Professional Cosmetic Surgery

Mr Azhar Iqbal


Breast Reconstruction

Breast reconstruction involves recreating the breast to match the remaining natural breast as closely as possible. The main aim is to recreate the breast shape and volume, either at the same time as the mastectomy, or at a later date.

One of the first choices confronting patients is whether to undergo immediate or delayed reconstruction. Immediate reconstruction is performed during the same operation as the mastectomy. Delayed reconstruction occurs once a patient has fully recovered from a mastectomy (usually after several months).

The benefits of immediate reconstruction are:

- Better cosmetic results
- The skin of the breast can be preserved
- Smaller breast scars
- Only one anaesthetic and recovery period
- Only one stay in hospital
- No period of time without a breast

The benefits of delayed reconstruction are:

- Staggered surgery, resulting in an easier and shorter recovery following each procedure
- Time to consider whether reconstruction is right for you without delaying the cancer treatment
- Less to deal with at once

The favoured technique amongst many plastic surgeons is to use a patient’s own tissue to reconstruct the breast. In recent years, own tissue or autologous reconstructions have become more and more popular amongst patients. This tissue is usually taken from the abdomen or back, but sometimes from the buttocks or thighs. For some patients, however, an implant-based reconstruction is more appropriate.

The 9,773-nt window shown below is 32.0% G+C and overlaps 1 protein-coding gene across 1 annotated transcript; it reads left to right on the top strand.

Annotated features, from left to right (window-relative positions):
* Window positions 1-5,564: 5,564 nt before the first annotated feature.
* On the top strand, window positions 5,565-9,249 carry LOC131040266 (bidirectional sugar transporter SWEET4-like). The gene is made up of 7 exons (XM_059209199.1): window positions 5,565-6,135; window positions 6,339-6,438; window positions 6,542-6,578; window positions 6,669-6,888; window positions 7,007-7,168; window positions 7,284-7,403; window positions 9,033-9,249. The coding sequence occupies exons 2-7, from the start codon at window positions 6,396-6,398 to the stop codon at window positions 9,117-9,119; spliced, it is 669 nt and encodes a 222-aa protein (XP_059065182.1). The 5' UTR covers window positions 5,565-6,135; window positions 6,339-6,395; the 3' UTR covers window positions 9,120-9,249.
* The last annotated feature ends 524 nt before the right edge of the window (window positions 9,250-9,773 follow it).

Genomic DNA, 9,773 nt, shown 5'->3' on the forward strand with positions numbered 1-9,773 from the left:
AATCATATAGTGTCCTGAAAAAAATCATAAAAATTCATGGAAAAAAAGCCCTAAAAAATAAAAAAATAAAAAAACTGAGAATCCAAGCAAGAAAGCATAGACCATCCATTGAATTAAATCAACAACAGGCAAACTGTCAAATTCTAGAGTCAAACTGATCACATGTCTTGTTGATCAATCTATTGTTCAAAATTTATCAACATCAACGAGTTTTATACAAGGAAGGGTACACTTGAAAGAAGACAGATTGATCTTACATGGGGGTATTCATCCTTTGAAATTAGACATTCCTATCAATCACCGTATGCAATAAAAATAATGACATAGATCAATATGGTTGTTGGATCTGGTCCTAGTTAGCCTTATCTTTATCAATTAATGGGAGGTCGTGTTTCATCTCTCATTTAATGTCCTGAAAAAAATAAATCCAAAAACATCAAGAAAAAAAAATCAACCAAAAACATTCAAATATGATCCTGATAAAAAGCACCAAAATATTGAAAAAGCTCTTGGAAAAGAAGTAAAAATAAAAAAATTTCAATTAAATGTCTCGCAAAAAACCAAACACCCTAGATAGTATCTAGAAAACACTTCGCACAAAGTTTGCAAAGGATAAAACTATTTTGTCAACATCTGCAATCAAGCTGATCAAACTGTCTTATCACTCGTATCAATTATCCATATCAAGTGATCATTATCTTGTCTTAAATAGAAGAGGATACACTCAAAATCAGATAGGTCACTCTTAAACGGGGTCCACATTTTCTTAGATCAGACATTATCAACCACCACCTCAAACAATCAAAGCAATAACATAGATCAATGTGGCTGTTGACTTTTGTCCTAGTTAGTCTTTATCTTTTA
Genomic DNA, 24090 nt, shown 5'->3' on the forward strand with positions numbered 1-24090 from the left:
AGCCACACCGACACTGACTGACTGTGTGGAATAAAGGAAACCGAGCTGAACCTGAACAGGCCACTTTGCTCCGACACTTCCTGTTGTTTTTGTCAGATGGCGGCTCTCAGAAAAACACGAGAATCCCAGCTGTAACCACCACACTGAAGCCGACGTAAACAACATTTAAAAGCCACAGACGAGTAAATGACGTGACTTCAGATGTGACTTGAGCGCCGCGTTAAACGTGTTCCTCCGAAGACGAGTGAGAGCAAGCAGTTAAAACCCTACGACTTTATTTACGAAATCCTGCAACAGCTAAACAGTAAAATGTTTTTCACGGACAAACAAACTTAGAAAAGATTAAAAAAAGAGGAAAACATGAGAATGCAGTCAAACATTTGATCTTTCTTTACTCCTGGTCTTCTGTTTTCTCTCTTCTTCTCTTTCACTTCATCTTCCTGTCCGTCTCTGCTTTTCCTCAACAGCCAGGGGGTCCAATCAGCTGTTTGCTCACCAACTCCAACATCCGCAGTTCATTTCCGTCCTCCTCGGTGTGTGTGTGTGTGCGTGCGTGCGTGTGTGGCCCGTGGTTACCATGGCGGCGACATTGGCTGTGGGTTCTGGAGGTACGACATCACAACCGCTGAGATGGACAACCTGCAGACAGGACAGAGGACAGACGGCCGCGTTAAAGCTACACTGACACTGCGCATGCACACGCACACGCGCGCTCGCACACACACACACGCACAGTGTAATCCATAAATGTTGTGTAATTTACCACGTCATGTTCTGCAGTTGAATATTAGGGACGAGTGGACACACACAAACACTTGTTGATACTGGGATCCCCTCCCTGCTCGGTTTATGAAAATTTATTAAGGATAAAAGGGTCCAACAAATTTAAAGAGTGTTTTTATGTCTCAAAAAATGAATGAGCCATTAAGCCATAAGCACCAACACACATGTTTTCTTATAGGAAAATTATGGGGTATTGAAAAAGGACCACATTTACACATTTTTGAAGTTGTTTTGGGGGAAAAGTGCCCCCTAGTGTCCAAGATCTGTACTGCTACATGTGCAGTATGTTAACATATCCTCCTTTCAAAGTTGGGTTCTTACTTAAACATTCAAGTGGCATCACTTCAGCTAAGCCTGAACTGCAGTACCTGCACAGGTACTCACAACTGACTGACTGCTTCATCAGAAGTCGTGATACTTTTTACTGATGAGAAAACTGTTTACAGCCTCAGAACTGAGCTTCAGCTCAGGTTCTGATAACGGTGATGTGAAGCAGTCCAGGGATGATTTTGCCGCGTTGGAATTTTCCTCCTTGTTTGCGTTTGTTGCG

Finally, some women still opt not to have their breasts reconstructed at all. Many women feel radically changed by their cancer experience, and some feel that a flat chest is an apt acknowledgement and expression of their post-cancer persona. Others may opt to wear a prosthetic breast rather than undergo further surgery.

Implant-based reconstruction

When a breast is reconstructed using an implant alone a silicone implant is inserted under the skin and muscle of the chest to replace the breast volume that has been removed at the time of mastectomy. This is quite a simple operation that does not involve incisions elsewhere on the body. Sometimes an adjustable implant called an expander-prosthesis can be used, this is adjusted by injections of saline which can be done in the outpatient clinic in the weeks after the operation.

In implant-based reconstruction a silicone implant is inserted behind the chest wall muscles. Sometimes an inflatable tissue expander-prosthesis is used to stretch the overlying tissues and allow adjustability after the operation.

Implant-based reconstruction is usually advised for patients who are not suitable for autologous reconstruction. This might be because they have no spare tissue to use, they are not medically fit for a larger operation, or they simply do not want a big operation involving incisions and scars elsewhere on the body. It is best for patients with relatively small breasts that do not droop at all. It can be difficult to get a natural breast shape with an implant alone so can be effective if both breasts are being removed.